Some of you who pay more attention to what is happening in the Lean Kanban community may have noticed that there’s an ongoing discussion about what Kanban is or should be. It’s not about what do we use Kanban for but how exactly we define Kanban.
Another incarnation of this discussion was started by Al Shalloway with his post on how he typically approaches Kanban implementations and the explicit statement that he doesn’t support Kanban method anymore.
Obviously it sprung a heated discussion on Twitter, which is probably the worst possible medium for such a conversation. I mean how precisely can you explain yourself in 140 characters? That’s why I didn’t take part in it. However, since I do care about that here is my take on the whole thing – not just Al’s comments but the whole dispute altogether.
Let me start with the very old discussion about Scrum. I’ve always been a fanboy of ScrumBut. In fact, all sorts of ScrumButs. Not that I don’t see risks attached to using only part of the method (but that’s another story). I just think that any method is some sort of generalization and its application is contextual. It means that specific implementation has to take into account a lot of details that were simply not available or known when the method was defined.
Fast forward to the discussion around Kanban. My general attitude hasn’t changed. When I see more and more different approaches to Kanban adoption I have the same feelings as I had when I’ve seen people experimenting with different Scrum implementations. The more the merrier.
I totally respected, and learned from, the discussion about different order of adoption of Kanban practices that happened last year at Kanban Leadership Retreat. I totally respect, and learn from, Al’s approach as well. There’s no single flavor of Kanban.
The part I don’t respect is dissing other approaches to Kanban adoption. If we want to discuss why something works or doesn’t work let’s do that in a specific context. I guess we will quickly find out that different approaches are valid in different contexts.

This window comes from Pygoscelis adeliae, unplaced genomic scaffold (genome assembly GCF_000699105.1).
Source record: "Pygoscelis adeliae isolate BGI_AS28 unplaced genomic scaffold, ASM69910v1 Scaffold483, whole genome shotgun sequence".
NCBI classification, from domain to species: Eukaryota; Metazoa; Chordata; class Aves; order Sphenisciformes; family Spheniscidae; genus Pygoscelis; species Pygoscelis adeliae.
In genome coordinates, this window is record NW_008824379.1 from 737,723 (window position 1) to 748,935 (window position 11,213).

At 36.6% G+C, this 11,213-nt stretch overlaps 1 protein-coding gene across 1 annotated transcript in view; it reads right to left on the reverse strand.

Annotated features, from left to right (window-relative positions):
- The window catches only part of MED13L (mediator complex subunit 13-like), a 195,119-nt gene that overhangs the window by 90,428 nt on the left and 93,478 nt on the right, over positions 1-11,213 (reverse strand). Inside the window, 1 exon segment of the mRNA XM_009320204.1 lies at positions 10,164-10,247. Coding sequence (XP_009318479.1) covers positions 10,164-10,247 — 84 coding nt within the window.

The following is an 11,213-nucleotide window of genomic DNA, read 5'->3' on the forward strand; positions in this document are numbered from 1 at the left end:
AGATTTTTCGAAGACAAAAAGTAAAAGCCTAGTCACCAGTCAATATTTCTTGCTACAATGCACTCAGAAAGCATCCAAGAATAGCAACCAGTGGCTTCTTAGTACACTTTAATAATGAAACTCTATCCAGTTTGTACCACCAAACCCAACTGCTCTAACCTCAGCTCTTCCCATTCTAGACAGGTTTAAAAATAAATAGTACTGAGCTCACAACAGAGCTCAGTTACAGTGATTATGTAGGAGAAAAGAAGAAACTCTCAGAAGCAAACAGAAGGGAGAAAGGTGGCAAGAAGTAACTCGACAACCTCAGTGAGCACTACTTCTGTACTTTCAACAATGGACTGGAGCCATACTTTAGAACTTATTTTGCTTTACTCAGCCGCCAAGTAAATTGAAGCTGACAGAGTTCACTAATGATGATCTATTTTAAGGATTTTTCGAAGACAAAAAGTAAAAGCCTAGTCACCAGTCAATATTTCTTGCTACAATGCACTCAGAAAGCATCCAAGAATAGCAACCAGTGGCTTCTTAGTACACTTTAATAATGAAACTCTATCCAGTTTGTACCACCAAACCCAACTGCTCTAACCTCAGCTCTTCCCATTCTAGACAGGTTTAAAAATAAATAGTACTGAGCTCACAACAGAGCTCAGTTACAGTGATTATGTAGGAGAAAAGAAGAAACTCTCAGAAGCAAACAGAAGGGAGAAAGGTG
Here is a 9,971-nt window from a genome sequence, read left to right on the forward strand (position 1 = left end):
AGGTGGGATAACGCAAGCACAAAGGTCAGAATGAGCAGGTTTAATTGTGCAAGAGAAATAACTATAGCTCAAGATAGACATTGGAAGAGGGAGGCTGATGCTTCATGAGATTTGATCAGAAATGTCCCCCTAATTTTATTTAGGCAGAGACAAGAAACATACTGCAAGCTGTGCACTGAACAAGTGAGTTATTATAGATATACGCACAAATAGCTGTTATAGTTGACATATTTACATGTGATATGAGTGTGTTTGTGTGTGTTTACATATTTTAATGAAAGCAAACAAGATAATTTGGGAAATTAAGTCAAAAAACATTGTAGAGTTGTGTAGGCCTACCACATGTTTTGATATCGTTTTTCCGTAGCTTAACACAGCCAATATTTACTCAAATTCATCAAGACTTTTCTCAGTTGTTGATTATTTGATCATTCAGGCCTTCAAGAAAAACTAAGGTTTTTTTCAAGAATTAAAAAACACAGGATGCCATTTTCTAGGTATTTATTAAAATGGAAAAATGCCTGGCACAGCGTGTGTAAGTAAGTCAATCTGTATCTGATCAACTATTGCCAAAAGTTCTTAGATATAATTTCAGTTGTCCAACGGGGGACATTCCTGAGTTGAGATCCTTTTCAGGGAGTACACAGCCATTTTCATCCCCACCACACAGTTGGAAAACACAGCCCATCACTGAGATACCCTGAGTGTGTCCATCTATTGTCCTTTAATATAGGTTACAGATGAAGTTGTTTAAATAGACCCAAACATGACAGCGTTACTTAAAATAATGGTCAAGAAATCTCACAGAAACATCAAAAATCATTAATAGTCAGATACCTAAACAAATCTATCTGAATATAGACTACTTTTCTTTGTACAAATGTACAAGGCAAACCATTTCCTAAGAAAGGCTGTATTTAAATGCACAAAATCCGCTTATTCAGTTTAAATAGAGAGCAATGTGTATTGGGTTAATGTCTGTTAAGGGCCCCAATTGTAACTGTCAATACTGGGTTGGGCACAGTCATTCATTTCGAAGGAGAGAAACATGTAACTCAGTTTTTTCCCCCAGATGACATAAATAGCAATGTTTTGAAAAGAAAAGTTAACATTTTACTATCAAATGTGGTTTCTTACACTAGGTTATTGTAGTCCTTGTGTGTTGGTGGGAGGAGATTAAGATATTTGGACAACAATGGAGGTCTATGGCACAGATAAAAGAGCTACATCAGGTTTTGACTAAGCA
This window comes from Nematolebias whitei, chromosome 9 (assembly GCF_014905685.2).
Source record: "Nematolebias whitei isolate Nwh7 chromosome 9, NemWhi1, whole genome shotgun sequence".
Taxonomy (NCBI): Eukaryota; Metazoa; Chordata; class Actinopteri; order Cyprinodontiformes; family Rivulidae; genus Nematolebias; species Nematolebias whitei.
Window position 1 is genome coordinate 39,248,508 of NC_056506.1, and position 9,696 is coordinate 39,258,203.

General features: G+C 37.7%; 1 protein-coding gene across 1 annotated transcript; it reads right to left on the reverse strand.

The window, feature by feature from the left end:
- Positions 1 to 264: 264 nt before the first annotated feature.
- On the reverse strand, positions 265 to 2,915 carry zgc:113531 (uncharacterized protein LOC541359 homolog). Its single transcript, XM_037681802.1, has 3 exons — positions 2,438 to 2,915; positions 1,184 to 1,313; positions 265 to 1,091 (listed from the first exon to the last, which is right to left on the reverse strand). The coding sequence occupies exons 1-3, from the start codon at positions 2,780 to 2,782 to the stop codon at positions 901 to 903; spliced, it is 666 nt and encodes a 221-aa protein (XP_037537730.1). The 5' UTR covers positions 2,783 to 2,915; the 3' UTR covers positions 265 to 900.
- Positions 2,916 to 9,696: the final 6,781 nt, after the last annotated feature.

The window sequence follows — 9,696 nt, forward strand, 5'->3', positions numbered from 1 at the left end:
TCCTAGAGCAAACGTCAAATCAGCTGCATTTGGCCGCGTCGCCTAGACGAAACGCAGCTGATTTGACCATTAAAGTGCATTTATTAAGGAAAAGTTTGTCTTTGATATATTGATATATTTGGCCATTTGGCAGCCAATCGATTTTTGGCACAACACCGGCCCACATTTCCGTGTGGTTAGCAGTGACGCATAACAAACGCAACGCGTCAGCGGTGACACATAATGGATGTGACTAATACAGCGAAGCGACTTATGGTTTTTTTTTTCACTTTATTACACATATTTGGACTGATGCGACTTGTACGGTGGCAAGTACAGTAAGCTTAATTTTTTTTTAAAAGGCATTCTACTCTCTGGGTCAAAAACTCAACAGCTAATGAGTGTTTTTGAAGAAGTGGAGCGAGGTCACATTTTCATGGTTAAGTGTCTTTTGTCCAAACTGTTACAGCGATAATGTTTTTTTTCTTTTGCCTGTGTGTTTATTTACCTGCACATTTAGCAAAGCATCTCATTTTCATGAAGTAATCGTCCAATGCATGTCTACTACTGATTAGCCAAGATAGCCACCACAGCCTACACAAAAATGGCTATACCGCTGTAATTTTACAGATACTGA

So what is the definition of Kanban? Personally I base on the definition of Kanban method as described in David Anderson’s book (including all the later work that will hopefully make its way to the second version of the book). From my experience it is the most commonly used and most widely known. It is also covered extensively with experience reports and derivative work. So if we look for a benchmark, something we universally refer to when talking about Kanban, I think we already have one.
At the same time I’m perfectly OK when I see other flavors of Kanban. As far as we understand the method, why specific practices are there, we can start tweaking it so it fits our specific context better. This is exactly what is happening with Kanban these days. And my take is that it is still the same Kanban, no matter whether one prefers interpretation of David Anderson, Mary Poppendieck, Henrik Kniberg, Hakan Forss, Al Shalloway or someone else (we’ll see more of those, I’m sure). I’m OK with that, no matter that personally I have my preferences across the list.
There are different sorts of Kanban and that’s actually the best part. There is no one-size-fits-all approach and there never will. It is always contextual. And this is why we need diversity.
Personally, I’d love to see these discussions run in such a spirit and not following the “my way is better than yours” line.